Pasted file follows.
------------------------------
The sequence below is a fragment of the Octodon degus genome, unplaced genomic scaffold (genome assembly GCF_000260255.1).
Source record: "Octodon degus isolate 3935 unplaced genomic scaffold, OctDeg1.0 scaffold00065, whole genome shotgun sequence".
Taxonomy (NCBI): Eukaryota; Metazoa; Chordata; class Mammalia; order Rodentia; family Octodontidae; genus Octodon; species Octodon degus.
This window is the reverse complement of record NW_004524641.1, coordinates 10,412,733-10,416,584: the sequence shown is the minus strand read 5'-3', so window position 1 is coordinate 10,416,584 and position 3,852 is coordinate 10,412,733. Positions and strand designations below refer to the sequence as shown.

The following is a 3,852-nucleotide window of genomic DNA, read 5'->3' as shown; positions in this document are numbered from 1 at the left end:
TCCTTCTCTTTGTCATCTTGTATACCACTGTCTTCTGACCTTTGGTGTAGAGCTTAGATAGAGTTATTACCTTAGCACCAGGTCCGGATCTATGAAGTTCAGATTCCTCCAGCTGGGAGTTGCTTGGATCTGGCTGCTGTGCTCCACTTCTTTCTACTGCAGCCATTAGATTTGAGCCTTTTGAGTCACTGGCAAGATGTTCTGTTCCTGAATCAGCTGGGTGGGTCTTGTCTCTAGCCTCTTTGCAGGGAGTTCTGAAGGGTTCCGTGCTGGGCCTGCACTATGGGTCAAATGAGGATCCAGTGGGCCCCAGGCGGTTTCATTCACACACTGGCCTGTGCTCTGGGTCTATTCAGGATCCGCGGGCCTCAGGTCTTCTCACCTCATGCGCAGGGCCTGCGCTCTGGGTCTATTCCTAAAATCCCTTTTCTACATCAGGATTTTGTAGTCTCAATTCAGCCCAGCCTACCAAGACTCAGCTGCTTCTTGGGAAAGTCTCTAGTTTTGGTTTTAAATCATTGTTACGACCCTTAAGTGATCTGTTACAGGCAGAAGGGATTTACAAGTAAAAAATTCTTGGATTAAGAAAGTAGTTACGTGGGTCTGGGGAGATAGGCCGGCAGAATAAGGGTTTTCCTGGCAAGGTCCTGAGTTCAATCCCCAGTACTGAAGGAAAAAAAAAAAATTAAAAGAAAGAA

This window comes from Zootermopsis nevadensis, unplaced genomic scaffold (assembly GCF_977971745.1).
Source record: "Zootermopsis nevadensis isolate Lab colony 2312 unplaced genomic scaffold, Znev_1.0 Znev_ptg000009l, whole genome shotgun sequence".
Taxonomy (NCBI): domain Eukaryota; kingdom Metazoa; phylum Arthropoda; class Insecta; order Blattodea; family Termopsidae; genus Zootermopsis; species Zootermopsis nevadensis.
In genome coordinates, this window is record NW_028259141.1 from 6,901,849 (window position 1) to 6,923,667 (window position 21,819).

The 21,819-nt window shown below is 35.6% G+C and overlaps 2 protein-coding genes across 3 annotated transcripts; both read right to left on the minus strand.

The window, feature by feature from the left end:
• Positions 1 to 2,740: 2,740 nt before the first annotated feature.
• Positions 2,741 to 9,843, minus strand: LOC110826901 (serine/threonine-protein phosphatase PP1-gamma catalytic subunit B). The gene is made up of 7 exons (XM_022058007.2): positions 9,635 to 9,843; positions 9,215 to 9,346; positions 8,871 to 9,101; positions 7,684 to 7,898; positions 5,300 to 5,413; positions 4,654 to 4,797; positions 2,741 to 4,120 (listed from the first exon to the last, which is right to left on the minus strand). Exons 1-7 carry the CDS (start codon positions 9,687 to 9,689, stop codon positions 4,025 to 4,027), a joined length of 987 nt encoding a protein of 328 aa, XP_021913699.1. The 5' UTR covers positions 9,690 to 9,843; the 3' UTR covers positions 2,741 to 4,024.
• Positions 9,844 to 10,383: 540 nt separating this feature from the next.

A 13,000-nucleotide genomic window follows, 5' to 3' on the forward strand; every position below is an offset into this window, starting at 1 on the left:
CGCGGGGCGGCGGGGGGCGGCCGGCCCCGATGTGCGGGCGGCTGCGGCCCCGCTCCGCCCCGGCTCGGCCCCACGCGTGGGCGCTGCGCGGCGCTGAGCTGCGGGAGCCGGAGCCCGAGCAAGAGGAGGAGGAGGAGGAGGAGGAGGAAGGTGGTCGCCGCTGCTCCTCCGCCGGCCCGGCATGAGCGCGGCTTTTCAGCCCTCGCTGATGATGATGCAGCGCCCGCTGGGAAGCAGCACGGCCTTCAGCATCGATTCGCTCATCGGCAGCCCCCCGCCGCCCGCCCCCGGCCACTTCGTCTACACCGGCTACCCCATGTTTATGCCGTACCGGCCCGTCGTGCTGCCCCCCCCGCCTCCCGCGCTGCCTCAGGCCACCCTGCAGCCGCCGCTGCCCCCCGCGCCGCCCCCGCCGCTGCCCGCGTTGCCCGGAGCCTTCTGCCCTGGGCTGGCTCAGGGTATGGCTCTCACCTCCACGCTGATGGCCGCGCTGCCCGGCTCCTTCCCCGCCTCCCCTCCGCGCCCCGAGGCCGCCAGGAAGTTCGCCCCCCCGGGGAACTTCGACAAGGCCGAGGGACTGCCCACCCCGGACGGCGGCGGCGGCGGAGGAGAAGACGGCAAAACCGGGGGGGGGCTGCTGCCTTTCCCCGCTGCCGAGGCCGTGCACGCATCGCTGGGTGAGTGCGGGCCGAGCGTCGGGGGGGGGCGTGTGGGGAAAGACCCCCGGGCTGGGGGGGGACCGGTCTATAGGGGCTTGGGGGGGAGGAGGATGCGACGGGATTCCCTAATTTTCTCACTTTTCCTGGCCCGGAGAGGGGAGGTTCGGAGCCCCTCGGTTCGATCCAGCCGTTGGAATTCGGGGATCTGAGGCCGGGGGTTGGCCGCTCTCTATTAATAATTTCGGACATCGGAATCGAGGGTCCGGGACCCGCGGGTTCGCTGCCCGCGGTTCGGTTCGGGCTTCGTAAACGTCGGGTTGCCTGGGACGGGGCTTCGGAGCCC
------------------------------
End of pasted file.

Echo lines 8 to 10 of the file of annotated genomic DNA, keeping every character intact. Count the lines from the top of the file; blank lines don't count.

Source record: "Zootermopsis nevadensis isolate Lab colony 2312 unplaced genomic scaffold, Znev_1.0 Znev_ptg000009l, whole genome shotgun sequence".
Taxonomy (NCBI): domain Eukaryota; kingdom Metazoa; phylum Arthropoda; class Insecta; order Blattodea; family Termopsidae; genus Zootermopsis; species Zootermopsis nevadensis.
In genome coordinates, this window is record NW_028259141.1 from 6,901,849 (window position 1) to 6,923,667 (window position 21,819).